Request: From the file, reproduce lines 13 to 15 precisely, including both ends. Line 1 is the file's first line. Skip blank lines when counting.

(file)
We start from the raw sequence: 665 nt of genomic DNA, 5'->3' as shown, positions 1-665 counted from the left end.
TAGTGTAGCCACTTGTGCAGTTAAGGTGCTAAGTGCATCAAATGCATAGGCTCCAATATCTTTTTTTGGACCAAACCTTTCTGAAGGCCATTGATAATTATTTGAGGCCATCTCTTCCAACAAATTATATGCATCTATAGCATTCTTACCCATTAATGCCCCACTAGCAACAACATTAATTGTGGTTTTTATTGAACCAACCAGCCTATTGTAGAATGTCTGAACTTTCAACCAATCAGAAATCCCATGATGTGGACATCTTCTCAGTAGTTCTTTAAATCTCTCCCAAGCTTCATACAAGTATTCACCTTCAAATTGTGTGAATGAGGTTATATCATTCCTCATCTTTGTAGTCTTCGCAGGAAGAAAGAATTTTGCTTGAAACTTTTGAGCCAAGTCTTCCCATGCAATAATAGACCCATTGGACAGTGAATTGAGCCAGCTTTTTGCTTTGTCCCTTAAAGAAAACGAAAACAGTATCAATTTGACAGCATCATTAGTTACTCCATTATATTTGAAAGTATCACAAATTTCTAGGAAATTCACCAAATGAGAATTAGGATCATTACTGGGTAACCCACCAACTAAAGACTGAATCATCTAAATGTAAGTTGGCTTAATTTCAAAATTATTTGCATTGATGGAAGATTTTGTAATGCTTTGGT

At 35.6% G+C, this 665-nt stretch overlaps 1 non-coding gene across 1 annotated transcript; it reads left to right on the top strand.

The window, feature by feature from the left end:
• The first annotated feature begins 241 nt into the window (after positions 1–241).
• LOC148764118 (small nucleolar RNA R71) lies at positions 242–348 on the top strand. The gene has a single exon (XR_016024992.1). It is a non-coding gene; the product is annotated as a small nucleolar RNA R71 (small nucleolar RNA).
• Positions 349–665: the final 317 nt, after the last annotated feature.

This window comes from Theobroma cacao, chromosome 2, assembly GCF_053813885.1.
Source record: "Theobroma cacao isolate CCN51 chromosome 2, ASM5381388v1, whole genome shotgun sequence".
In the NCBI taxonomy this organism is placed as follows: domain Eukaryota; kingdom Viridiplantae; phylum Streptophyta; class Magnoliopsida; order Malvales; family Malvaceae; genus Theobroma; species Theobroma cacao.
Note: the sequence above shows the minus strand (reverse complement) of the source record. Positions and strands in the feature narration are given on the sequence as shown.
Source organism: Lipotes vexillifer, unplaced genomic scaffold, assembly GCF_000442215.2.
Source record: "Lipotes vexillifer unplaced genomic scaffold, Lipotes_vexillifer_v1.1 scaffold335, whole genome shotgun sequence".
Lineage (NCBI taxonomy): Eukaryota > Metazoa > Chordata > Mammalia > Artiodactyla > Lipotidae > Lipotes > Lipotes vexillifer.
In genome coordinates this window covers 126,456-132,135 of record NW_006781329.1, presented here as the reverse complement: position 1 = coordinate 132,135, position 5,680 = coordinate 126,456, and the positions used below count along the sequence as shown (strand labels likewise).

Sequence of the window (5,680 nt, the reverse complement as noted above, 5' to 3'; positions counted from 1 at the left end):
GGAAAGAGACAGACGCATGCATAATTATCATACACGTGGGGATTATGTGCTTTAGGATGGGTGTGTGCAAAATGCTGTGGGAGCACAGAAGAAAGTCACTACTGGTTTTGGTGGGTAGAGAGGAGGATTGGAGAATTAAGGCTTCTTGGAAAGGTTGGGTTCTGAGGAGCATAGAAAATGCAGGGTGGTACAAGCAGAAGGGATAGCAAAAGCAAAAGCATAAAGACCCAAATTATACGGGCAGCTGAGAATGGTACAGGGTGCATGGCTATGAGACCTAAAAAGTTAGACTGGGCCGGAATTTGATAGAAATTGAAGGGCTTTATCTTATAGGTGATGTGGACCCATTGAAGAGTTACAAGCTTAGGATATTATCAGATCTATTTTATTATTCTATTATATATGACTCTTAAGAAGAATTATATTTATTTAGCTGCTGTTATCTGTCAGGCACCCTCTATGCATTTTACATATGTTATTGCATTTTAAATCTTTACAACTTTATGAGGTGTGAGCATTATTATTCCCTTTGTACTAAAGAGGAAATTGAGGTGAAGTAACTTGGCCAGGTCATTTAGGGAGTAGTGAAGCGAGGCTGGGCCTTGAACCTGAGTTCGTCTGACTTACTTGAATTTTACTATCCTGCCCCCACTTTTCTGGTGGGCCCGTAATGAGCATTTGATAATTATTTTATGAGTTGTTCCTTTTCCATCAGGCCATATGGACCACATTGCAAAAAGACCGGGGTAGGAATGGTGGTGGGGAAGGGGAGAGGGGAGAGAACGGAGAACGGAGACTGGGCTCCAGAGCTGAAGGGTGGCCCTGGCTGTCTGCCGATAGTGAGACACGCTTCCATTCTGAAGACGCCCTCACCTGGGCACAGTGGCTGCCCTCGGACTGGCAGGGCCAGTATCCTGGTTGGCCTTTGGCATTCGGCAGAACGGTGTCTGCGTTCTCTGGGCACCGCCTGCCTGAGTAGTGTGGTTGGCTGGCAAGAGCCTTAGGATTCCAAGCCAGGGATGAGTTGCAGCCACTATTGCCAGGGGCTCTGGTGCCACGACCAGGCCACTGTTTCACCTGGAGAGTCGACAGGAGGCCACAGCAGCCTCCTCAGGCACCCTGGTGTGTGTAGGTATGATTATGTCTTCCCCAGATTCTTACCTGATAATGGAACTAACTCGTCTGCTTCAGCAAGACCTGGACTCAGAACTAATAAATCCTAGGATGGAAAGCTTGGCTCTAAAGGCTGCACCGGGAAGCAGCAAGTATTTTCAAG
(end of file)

Source record: "Lipotes vexillifer unplaced genomic scaffold, Lipotes_vexillifer_v1.1 scaffold335, whole genome shotgun sequence".
Lineage (NCBI taxonomy): Eukaryota > Metazoa > Chordata > Mammalia > Artiodactyla > Lipotidae > Lipotes > Lipotes vexillifer.
In genome coordinates this window covers 126,456-132,135 of record NW_006781329.1, presented here as the reverse complement: position 1 = coordinate 132,135, position 5,680 = coordinate 126,456, and the positions used below count along the sequence as shown (strand labels likewise).